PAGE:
Another new town, another new school, and yet another new house.

We turned down a gravel road and I sighed heavily.

"You're going to love it out here; away from the city," my mom said, glancing at me.

"You've said that the past six houses, Mom. And every one of them you've been wrong." I glared out the window.

"You know," Mom said as she elbowed me in the arm playfully, "That your father and I met here. Just over there – on that bridge."

"Then he died."

"Kara! He saved our lives!"

We turned slightly and in the distance there was a two-story house. The yard was overgrown and the house had ivy climbing up the sides. As we got closer I could tell that it needed a new coat of paint.

"What a charming place," I said sarcastically.

"Isn't it though?" She didn't seem to catch my sarcasm. "It's such a wonderful place!" I rolled my eyes and sighed deeply.

.

"Stupid rain." I glowered out at the grey overcast sky. "You just had to come tonight?!"

"Kara? Would you come here, please?" came Mom's voice from the living room.

"Sure…" I walked through the Family hallway. The one thing all of the houses had in common was the Family hallway. There were pictures from before I was born.

"Yeah, Mom?"

"Sit down, Honey." She was sitting on a small square pillow with junk food surrounding her and the TV was on. "Remember when we used to veg out and watch old movies? Sometimes you would ask about your father and I would tell stories about how we got together."

"Yeah," I said. "Tell me stories now. It's too wet outside to do anything else."

"Alright." She turned off the television and faced me.

"I was your age when," my mother began, "I moved to a house – not unlike this one – and was not happy about it. It was cold and wet and not at all what I was used to.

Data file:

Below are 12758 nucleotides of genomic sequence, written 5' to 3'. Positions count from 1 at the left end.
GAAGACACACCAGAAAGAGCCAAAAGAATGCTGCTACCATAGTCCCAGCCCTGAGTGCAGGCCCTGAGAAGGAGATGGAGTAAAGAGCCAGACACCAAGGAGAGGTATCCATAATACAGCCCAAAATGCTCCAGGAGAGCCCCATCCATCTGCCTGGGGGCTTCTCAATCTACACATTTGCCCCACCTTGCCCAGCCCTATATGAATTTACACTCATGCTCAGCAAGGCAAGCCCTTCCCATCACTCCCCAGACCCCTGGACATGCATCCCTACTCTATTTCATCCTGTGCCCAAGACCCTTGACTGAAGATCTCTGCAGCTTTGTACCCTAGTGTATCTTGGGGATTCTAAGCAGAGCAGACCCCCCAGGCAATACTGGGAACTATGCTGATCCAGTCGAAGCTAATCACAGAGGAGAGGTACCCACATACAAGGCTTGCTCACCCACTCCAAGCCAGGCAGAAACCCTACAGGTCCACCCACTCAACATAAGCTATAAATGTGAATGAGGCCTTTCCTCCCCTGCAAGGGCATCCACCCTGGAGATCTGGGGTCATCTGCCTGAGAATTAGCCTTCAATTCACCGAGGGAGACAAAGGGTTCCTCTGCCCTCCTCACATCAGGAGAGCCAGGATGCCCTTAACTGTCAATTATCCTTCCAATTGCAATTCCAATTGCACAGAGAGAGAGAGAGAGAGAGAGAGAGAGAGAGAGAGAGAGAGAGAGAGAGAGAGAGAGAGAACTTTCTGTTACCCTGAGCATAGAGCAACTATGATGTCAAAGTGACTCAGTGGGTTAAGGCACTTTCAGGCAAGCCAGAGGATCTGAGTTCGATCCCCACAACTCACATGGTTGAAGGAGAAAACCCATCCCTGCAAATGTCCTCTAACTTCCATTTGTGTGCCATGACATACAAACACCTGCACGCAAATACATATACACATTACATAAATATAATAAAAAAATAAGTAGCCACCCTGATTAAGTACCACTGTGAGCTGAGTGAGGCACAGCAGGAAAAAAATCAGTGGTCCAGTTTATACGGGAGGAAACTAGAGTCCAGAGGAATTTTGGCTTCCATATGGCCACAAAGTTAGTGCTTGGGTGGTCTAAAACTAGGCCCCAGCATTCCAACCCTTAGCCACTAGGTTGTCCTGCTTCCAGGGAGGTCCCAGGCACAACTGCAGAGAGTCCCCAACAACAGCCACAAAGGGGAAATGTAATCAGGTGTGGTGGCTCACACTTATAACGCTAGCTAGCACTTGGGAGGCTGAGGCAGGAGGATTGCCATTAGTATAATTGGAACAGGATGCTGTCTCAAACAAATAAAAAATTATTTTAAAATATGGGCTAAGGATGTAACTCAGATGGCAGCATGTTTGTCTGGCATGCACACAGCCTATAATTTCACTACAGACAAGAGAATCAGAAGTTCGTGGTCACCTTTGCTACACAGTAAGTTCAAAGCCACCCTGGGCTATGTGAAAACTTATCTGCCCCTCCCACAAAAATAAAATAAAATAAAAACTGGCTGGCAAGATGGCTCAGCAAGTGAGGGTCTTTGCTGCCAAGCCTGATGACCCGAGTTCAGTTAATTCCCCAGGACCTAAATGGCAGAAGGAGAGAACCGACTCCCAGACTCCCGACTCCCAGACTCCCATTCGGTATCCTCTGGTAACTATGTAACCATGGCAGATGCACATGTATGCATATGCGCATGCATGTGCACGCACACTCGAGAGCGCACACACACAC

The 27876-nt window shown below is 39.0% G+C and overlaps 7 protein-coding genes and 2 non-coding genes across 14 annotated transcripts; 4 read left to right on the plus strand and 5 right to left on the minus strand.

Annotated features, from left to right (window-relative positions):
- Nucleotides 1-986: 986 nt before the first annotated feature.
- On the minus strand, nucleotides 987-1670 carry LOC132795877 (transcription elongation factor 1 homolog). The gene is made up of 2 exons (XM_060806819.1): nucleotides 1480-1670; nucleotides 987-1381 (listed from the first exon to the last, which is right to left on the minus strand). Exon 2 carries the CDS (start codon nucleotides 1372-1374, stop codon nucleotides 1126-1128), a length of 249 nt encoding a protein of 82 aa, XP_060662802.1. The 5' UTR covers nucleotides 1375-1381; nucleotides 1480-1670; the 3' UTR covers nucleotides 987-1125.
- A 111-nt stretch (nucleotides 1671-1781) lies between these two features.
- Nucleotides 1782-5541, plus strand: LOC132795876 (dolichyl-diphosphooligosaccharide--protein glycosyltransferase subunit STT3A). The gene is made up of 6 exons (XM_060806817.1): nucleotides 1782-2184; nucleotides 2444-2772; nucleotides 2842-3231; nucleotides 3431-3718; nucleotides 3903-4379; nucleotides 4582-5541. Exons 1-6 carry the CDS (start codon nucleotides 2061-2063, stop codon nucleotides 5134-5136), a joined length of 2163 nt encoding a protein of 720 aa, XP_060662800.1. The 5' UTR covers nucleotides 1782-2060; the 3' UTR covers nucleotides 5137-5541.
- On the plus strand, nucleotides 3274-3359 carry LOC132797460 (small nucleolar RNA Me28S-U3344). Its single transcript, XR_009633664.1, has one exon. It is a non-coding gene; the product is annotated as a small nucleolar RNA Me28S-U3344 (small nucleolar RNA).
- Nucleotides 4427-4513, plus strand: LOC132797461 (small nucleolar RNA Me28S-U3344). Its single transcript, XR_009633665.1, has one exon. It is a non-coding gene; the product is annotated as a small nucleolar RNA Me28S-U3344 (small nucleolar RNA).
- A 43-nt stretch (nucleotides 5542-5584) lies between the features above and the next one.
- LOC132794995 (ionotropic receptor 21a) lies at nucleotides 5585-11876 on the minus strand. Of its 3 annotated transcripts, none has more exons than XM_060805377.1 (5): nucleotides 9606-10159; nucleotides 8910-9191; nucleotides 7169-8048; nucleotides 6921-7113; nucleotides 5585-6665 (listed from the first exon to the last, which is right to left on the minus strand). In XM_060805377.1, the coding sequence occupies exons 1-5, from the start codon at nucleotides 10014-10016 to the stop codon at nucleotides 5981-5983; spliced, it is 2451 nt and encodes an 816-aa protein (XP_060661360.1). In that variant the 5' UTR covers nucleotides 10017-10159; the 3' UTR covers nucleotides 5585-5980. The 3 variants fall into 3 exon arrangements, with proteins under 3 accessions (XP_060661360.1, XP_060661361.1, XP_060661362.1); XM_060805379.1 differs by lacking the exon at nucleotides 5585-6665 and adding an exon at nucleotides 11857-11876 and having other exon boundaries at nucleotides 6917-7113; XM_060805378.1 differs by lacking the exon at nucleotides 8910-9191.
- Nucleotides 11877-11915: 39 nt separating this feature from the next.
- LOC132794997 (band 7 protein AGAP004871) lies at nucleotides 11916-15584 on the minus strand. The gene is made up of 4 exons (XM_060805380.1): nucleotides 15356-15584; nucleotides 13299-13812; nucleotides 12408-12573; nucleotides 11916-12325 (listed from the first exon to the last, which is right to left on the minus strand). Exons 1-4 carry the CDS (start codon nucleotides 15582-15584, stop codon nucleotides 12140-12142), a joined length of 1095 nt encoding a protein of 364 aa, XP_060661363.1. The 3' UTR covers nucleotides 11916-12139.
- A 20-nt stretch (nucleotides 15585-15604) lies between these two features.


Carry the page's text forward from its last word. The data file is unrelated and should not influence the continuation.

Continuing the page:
"But soon I made friends and was considered 'popular' among my peers. But one in particular stood out – your father.

"He had dark curly hair and always sported an old, threadbare, brown jacket. He wasn't considered popular, but he was kind even to the meanest of people. I would look at him when he wasn't looking and I could feel his eyes on me when I wasn't.

"One day I told my folks that I would be going for a walk. I walked to the bridge where I could watch the waves roll on to shore without telephone wires in the way. And there he was; just sitting.

"His legs were over the side, just dangling there. I plucked up my courage enough to go and say 'hi'. Walking nervously to your dad I almost backed out of it completely. But in spite of the fear, I went and talked to him for the very first time.

"After, when it was time for us both to leave, he asked me if I wanted to see the play Romeo and Juliet, and I said yes."

I smiled at Mom while she remembered Dad. Her face was dreamy and longing. "How did he die?"

Her face immediately darkened. "There was an accident. One night, when I was seven months pregnant with you, your father and I were on a walk. It was an icy stretch of road that night when a driver lost control of his car.

"Rick saw the car before it would've hit me and pushed me out of the way. He died later that night in intensive care." She took a shaky breath and shook her head to clear it. "He was a great man, Kara. I wish you could've known him."

I reached over and grabbed Mom's hand. "I love you, Mom. Dad would be proud to see how well you've raised me."

She smiled back. "I love you too, Sweetheart."